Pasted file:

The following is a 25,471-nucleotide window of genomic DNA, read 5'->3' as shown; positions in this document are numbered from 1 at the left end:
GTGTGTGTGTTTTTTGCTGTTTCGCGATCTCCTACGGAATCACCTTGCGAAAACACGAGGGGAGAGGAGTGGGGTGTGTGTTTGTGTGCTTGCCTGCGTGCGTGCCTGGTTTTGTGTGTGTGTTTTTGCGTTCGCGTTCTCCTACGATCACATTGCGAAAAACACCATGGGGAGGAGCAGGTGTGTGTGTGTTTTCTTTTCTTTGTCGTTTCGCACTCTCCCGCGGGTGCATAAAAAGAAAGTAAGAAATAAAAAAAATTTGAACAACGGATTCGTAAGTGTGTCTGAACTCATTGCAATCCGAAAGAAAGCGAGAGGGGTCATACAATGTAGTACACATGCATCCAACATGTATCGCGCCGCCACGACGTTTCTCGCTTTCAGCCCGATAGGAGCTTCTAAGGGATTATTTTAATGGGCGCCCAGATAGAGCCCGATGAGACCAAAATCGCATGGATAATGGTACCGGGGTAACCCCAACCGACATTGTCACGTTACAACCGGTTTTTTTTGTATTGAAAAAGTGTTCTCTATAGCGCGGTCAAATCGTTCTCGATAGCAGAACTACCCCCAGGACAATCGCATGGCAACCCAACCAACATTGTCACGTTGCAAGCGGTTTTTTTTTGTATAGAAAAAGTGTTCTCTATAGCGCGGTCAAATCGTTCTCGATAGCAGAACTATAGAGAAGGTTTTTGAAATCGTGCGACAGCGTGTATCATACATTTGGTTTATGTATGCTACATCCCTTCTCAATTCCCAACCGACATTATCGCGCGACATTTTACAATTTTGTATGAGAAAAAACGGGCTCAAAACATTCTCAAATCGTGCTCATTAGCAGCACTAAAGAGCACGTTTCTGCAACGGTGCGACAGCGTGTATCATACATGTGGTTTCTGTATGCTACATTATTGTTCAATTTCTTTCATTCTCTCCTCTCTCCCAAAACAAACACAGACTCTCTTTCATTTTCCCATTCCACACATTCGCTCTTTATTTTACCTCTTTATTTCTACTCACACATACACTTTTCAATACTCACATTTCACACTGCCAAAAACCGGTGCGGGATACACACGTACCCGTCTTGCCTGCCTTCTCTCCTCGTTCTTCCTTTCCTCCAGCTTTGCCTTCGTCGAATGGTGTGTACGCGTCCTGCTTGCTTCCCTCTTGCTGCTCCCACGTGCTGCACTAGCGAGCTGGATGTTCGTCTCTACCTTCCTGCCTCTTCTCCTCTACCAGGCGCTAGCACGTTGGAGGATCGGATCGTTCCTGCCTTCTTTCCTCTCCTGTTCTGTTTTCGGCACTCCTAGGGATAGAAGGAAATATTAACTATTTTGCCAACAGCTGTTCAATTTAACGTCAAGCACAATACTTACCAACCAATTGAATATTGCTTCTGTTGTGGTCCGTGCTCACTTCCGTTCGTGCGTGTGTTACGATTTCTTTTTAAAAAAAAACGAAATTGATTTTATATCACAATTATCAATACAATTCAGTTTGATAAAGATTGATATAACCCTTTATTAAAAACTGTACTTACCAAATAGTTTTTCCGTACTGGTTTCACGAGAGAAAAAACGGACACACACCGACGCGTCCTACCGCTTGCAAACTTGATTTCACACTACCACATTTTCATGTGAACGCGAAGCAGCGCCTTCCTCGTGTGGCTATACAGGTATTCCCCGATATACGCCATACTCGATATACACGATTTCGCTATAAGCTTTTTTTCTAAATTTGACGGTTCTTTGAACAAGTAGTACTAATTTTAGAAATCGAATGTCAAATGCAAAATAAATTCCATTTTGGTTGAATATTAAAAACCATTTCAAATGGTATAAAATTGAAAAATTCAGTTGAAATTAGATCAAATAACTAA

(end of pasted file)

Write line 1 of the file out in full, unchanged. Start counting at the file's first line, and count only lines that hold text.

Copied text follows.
The following is a 25,471-nucleotide window of genomic DNA, read 5'->3' as shown; positions in this document are numbered from 1 at the left end: